IoT Devices at Risk After Mirai Code Leaked that Exploits Default Credentials

The source code of Linux.Mirai DDoS botnet has been leaked online — Here are 63 default IoT passwords exposed in the leaked code.

The IoT Botnet Mirai’s source code has been published online by its author along with configuration and set-up details. Naturally, web security analysts are expecting a series of online attacks from malicious threat actors. The reason behind their concerns is that this code can easily convert any hackable, that is, unsecured or unprotected devices like the routers, web cameras and phone, etc., into DDoS Bots. These bots can then be used to attack websites and to take them offline.

Mirai’s code is suspected to be responsible for the attack on Brian Krebs’s KrebsOnSecurity website since Krebs informed public about the publishing of the Mirai code. Krebs warned people about the high probability of the Internet of Things devices getting exploited and hacked in days to come. The code can be used to bombard the websites handling the IoT devices remotely with so many requests that the sites would eventually shut down, rendering the IoT devices vulnerable to exploitation. DDoS attacks play a phenomenally important role in this process.

DDoS (distributed denial of service) attacks have become so common nowadays in the west that the US and UK have become the first and second most targeted countries respectively. DDoS attacks entail flooding the website or a machine with so many requests for information that the device or site becomes unable to function. This makes internet-connected devices enslaved to attackers because these then act according to the commands sent through the botnet or a C&C server. This is how hackers strengthen their ability to conduct successful attacks. In fact, recently we have seen huge attacks, some over 665 gigabits of data per second. This kind of humongous traffic can easily take down any website within a short span of time.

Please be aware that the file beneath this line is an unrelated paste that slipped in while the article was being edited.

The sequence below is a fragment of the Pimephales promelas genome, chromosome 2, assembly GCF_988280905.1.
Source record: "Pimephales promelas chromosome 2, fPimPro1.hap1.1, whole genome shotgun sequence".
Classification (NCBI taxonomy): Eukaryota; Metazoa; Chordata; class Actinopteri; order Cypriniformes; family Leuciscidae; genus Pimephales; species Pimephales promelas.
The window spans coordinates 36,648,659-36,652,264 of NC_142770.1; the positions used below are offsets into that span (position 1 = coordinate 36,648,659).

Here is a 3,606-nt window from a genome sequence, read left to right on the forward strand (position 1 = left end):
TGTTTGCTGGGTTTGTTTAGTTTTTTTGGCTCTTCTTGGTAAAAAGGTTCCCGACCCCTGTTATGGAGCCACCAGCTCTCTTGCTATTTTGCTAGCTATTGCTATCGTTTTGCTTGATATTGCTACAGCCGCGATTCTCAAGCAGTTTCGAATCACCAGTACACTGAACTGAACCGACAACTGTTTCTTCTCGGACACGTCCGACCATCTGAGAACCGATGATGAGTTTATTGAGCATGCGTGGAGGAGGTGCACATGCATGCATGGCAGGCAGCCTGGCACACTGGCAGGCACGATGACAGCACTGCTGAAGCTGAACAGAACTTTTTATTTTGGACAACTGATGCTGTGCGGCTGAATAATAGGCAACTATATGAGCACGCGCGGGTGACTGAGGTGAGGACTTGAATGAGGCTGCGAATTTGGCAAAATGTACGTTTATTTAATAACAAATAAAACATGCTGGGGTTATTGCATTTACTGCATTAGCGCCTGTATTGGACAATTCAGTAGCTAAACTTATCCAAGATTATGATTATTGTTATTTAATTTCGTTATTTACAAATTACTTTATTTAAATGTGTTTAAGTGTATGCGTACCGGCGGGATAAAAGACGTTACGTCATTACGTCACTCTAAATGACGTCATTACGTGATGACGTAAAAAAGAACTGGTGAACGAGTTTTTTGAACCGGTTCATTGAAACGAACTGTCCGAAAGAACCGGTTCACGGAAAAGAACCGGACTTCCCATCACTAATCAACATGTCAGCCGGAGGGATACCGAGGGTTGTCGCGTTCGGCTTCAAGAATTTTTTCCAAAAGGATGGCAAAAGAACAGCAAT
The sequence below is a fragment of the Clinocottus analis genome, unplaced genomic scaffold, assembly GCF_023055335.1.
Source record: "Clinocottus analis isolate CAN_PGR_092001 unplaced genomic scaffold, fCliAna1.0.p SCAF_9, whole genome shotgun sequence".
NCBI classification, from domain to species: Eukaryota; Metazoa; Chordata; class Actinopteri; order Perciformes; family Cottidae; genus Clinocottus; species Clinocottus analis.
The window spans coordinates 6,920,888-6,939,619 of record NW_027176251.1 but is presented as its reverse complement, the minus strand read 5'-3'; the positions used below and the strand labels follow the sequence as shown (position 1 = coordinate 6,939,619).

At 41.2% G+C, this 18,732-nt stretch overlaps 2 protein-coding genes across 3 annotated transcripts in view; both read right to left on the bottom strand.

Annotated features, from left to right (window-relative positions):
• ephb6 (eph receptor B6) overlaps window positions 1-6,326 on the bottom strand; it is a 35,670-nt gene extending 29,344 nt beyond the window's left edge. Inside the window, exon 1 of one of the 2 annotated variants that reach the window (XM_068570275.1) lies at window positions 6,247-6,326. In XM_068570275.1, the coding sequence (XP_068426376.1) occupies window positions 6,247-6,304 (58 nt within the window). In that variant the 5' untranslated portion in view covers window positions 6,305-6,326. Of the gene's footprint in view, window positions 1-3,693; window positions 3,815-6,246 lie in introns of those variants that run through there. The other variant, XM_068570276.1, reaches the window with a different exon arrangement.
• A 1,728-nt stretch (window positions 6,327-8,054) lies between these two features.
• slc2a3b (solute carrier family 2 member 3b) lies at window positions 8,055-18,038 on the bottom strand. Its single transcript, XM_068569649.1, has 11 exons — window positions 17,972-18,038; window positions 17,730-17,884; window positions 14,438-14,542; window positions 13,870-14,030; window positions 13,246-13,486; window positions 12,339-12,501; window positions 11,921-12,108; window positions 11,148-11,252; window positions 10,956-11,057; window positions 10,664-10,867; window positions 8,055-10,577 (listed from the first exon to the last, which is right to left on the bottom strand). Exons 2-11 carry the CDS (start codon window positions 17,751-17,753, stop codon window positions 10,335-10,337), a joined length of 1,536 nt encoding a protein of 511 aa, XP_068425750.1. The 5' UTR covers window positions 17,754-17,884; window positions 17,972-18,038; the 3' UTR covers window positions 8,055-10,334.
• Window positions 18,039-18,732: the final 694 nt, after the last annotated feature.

Internet of Things are turning into Botnet of things

In this regard, the most important aspect that often gets overlooked is that these IoT devices come with default usernames and passwords, which often becomes an issue while dealing with vulnerabilities. Since these internet connected devices have default credentials that are usually either too easy to guess or too difficult to change so people just choose to let them be. This is a grave mistake as the presence of default credentials would make the job of a botnet much easier.

For instance, the following usernames and passwords can help Mirai botnet, which has been extracted from the published source code:

List of 63 default passwords leaked with Mirai code / Source: Github

Firstly, Mirai searches for telnet and then using the credentials we mentioned above to brute force the access to the IoT device such as a DVR, router, camera or the internet-connected hardware. At least two servers are required by the Mirai botnet but the author of the code states that two VPS accounts worked just as fine. Furthermore, it has been observed that around 400,000 devices are connected to Mirai and after the attack on Brian Krebs’ website, the number came down to nearly 300,000.

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